I’m not sure I use “successful” as a metric for my life or work. It seems to be a relative term. Am I doing better than others? Am I doing better than I had imagined or envisioned for myself? I’m not sure I trust, or find comfort or motivation in any answers to questions of success.
I prefer to ask, “Am I trying to make a positive difference in the world?” Am I attempting to live consciously? Does how I spend my time feel aligned with the issues and people I care about the most? Am I developing into a more accepting, loving, compassionate person? To all of those, I say “yes,” or at least, “moving in the right direction.”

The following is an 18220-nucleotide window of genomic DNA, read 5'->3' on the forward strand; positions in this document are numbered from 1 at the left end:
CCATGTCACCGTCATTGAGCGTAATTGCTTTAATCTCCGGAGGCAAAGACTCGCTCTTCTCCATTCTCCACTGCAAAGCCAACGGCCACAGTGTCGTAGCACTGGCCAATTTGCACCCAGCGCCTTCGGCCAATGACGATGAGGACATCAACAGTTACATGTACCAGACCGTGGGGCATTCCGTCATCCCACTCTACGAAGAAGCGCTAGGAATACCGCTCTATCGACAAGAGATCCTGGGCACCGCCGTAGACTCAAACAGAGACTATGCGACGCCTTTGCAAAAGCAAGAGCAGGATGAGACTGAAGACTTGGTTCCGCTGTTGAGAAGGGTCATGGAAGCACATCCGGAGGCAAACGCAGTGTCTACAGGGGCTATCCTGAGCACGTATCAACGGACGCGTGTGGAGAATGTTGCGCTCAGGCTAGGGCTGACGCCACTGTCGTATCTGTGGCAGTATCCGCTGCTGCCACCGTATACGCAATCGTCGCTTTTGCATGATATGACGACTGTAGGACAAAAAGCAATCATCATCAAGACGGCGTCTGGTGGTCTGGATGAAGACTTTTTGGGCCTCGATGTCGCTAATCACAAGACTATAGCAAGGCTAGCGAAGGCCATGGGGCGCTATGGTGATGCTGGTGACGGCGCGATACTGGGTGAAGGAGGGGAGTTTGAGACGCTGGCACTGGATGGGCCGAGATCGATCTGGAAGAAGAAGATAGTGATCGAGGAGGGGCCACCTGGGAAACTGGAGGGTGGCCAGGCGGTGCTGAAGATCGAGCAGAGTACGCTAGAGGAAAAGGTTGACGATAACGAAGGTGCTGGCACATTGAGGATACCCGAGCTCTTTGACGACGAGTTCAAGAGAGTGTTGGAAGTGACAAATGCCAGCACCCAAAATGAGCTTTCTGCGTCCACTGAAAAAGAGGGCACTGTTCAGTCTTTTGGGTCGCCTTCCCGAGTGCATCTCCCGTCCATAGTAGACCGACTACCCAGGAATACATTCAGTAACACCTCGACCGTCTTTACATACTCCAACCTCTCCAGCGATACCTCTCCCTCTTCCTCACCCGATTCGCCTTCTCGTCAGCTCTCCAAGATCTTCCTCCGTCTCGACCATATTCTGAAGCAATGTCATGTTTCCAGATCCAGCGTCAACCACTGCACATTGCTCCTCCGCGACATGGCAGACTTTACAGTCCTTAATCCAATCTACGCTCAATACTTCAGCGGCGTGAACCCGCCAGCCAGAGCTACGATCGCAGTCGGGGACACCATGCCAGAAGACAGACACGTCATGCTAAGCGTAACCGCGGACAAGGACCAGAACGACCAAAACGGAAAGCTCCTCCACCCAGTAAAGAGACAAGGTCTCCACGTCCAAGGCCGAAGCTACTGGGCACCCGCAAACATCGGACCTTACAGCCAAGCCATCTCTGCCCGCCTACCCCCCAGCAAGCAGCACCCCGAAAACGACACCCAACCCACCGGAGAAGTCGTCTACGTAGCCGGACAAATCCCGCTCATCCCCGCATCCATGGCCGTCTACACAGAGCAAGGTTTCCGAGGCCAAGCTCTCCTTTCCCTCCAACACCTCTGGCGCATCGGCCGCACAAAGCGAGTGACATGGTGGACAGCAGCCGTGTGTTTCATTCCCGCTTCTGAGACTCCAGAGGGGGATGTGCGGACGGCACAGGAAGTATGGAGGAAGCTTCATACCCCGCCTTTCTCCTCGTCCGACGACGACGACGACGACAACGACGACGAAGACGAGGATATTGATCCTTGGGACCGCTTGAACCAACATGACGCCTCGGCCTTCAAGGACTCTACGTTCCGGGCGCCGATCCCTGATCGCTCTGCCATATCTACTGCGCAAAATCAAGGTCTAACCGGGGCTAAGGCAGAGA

Who did you admire when you were 10 years old? What did you want to be?
Ricky Henderson, Patrick Ewing, and other professional athletes for New York sports teams. I wanted to be a women’s college basketball coach.
How much money do you have in your checking account?
A better question would be why do I have so many different checking accounts.
What’s wrong with society today?
Fear. Our inability to experience and empathize with our own fears, and a resulting lack of understanding for how this disconnection impacts our relationships to others and the world.
Are you using any medications? If so, which ones?
I keep melatonin and ashwanga by my bed. This is my “natural” approach to sleeplessness. I also keep NyQuil, Valium, and Xanax in the medicine cabinet for emergencies.
What would you like to see happen in your lifetime?